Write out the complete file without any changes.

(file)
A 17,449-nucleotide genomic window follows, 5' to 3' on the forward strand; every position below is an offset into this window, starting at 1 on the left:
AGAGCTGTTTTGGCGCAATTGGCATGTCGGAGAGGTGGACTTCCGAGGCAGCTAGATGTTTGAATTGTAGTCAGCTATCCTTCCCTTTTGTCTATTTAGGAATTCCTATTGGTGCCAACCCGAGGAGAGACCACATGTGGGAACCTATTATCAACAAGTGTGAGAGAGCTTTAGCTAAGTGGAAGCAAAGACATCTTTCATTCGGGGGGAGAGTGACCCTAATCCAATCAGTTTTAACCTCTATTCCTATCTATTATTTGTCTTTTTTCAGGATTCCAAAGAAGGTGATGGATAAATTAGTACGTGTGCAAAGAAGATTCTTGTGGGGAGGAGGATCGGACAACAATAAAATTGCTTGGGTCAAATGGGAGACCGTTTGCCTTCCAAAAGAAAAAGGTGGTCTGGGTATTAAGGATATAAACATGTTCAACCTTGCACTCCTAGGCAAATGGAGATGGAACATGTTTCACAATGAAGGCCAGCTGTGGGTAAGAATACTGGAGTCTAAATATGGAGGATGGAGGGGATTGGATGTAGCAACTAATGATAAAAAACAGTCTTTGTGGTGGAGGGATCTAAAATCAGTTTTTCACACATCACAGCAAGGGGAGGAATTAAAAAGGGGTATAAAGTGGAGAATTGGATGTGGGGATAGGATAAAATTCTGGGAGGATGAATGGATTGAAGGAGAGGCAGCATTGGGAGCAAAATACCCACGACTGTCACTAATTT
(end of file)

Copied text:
A 17,449-nucleotide genomic window follows, 5' to 3' on the forward strand; every position below is an offset into this window, starting at 1 on the left:
AGAGCTGTTTTGGCGCAATTGGCATGTCGGAGAGGTGGACTTCCGAGGCAGCTAGATGTTTGAATTGTAGTCAGCTATCCTTCCCTTTTGTCTATTTAGGAATTCCTATTGGTGCCAACCCGAGGAGAGACCACATGTGGGAACCTATTATCAACAAGTGTGAGAGAGCTTTAGCTAAGTGGAAGCAAAGACATCTTTCATTCGGGGGGAGAGTGACCCTAATCCAATCAGTTTTAACCTCTATTCCTATCTATTATTTGTCTTTTTTCAGGATTCCAAAGAAGGTGATGGATAAATTAGTACGTGTGCAAAGAAGATTCTTGTGGGGAGGAGGATCGGACAACAATAAAATTGCTTGGGTCAAATGGGAGACCGTTTGCCTTCCAAAAGAAAAAGGTGGTCTGGGTATTAAGGATATAAACATGTTCAACCTTGCACTCCTAGGCAAATGGAGATGGAACATGTTTCACAATGAAGGCCAGCTGTGGGTAAGAATACTGGAGTCTAAATATGGAGGATGGAGGGGATTGGATGTAGCAACTAATGATAAAAAACAGTCTTTGTGGTGGAGGGATCTAAAATCAGTTTTTCACACATCACAGCAAGGGGAGGAATTAAAAAGGGGTATAAAGTGGAGAATTGGATGTGGGGATAGGATAAAATTCTGGGAGGATGAATGGATTGAAGGAGAGGCAGCATTGGGAGCAAAATACCCACGACTGTCACTAATTT